Tractor hacking is growing increasingly popular because John Deere and other manufacturers have made it impossible to perform “unauthorized” repair on farm equipment, which farmers see as an attack on their sovereignty and quite possibly an existential threat to their livelihood if their tractor breaks at an inopportune time.
Source: Why American Farmers Are Hacking Their Tractors With Ukrainian Firmware – Motherboard
A license agreement John Deere required farmers to sign in October forbids nearly all repair and modification to farming equipment, and prevents farmers from suing for “crop loss, lost profits, loss of goodwill, loss of use of equipment … arising from the performance or non-performance of any aspect of the software.”
While this incident represents one of the first of its kind, the bad news is this form of attack is only going to become more common as more and more everyday items get connected to the internet, providing hackers with greater numbers of potential zombie devices.”
The reason behind it is the issue of default credentials for wireless devices. This is going to bring billions of devices into the fold by 2020, which is only three years away. Whenever it is, there’s going to be so many of these things used by people with very limited understanding of what they are,” says Dine.
Source: How IoT hackers turned a university’s network against itself | ZDNet
The network that IoT devices must use should be isolated and secured by a firewall. This isn’t that difficult to do.
“When you go to a webpage, and you make a request, that parses part of the data in the request back to a server,” Hunt said. “For example, you read a news article, and the news article, in the address bar it has, “id=1”, and that gives you news article number 1, and then you get another one with ID 2.”
But, “with a SQLi attack, an attacker changes that ID in the address bar to something that forces the database to do something it’s not meant to do,” Hunt said, such as returning a piece of private data.
Source: The History of SQL Injection, the Hack That Will Never Go Away | Motherboard
Another commonly used piece of software is sqlmap. “It crawls the pages on the website, similar to how a search engine crawler might, looks for input forms on the website, and submits the forms with inputs that might cause a MySQL syntax error,” Al-Bassam added.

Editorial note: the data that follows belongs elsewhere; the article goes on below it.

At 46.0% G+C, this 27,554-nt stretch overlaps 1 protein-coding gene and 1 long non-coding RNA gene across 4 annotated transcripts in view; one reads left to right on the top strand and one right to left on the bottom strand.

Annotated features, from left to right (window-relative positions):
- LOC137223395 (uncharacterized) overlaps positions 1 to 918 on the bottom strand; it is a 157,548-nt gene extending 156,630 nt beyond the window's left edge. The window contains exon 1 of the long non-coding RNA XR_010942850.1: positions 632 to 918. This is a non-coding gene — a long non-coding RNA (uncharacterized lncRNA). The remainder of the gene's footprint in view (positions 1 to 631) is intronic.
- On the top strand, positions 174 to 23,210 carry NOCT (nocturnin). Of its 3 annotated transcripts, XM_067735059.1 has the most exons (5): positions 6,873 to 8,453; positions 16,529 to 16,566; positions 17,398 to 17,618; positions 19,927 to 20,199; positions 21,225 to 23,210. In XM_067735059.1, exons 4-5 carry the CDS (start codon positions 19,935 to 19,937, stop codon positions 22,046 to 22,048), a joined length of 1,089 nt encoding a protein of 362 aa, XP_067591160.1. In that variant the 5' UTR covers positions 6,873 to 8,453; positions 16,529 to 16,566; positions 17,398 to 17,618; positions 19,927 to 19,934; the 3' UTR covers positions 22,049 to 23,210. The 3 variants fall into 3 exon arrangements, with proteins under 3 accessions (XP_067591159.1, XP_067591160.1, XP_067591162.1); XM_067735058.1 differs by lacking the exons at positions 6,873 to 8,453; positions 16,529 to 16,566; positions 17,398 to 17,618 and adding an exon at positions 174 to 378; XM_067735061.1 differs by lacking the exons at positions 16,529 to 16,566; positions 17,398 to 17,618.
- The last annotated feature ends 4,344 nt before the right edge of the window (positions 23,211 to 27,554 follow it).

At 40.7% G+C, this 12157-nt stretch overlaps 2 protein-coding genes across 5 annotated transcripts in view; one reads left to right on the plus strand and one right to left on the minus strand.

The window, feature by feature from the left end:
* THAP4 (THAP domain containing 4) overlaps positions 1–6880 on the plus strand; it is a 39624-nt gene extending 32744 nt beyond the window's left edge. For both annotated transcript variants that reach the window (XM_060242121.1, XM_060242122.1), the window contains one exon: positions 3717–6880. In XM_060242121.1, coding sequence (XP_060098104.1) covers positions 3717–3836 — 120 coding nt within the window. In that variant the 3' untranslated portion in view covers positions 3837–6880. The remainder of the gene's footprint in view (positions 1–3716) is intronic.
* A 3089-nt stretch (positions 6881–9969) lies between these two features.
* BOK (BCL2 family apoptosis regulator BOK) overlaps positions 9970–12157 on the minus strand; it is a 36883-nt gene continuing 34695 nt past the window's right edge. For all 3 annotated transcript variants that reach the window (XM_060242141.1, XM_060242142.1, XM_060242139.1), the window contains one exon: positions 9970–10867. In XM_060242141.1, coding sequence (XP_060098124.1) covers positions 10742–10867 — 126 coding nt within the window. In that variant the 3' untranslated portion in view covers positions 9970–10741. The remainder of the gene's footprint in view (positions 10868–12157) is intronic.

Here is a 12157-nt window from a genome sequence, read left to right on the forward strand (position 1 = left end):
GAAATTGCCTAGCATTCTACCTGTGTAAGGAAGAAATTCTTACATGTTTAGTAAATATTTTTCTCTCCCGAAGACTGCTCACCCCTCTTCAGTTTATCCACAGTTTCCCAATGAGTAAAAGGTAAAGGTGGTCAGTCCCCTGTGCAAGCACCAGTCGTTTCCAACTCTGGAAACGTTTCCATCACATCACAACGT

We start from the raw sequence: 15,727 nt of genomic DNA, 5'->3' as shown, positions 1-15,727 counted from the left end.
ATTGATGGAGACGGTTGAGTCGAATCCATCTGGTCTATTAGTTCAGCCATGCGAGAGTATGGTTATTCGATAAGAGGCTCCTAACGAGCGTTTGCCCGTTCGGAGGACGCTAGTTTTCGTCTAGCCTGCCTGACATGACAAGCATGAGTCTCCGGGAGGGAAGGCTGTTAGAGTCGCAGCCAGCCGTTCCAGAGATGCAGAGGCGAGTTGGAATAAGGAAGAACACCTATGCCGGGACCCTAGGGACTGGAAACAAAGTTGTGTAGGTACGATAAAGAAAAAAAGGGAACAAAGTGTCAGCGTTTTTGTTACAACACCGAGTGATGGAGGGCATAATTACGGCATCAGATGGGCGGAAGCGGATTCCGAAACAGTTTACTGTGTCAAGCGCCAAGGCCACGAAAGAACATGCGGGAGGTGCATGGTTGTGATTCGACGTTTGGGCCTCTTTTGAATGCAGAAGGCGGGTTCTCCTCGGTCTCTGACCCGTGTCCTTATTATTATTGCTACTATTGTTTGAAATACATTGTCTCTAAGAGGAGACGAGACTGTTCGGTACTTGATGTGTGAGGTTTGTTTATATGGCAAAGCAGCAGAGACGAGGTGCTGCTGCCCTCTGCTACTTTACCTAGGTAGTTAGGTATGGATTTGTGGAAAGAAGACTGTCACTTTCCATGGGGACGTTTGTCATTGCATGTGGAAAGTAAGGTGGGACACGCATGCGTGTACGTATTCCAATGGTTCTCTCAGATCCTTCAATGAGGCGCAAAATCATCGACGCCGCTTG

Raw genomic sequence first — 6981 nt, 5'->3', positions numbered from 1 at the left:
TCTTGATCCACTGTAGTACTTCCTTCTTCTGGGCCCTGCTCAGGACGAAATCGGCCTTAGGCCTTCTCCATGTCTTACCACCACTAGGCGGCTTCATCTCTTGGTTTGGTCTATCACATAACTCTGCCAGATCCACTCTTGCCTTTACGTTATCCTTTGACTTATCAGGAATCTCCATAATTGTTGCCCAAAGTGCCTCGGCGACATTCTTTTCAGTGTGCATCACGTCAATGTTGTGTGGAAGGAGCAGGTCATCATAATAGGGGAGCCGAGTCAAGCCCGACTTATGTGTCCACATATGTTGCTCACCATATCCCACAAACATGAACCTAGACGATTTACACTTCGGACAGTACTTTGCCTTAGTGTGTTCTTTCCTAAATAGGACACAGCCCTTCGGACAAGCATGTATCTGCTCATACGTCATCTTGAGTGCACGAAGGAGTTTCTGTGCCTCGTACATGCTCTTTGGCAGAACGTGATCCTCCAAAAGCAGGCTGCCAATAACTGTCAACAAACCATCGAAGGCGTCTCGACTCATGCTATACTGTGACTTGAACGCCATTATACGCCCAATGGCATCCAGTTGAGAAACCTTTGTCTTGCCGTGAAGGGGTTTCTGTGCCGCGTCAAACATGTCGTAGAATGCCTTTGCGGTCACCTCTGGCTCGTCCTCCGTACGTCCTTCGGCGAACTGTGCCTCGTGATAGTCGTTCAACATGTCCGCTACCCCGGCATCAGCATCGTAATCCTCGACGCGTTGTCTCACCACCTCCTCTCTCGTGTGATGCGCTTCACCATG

In a long manifesto posted alongside the stolen ALM data, The Impact Team said it decided to publish the information in response to alleged lies ALM told its customers about a service that allows members to completely erase their profile information for a $19 fee.
According to the hackers, although the “full delete” feature that Ashley Madison advertises promises “removal of site usage history and personally identifiable information from the site,” users’ purchase details — including real name and address — aren’t actually scrubbed.
Source: Online Cheating Site AshleyMadison Hacked — Krebs on Security
Last week, the OPM announced that a database containing the personal information of about 4 million current and former federal employees was hacked. Privately, U.S. officials said the Chinese government was behind the breach. The administration has not publicly pointed a finger at Beijing.
Source: Chinese hack compromised security-clearance database – The Washington Post
I’m surprised the Washington Post continues with this Chinese narrative as there has been no official condemnation of China over this and determining the true source of an intrusion is extremely difficult if not impossible in many cases. They still haven’t caught the culprits in the Target and Home Depot data breaches. The list of suspects with motive to obtain this kind of data is probably quite long so it’s irresponsible to assume a guilty party before any evidence has been leaked. No doubt consultants are working furiously tracing log records but at least wait until there is something concrete. The Washington Post is an institution with top notch journalists so they should know better.
And here’s the blurb that made me laugh.
Offensive actions might include directing a U.S. agency to locate the servers holding the stolen data and deleting or altering the data, the former official said.
Haha. Like whoever did this wouldn’t have backups 6 ways to Sunday of every bit gathered. There’s no way to delete anything digital once it’s out in the ether. Why would anyone publish a statement like that? The only thing an offensive cyber attack can accomplish is making the US government behave like the criminals who they denounce.
Young said the routers largely lacked any form of authentication happening on the server, instead the routers were doing password authentication on the browser. Compromising password hashes weren’t much a barrier for the contestants, and for hackers in the wild as well.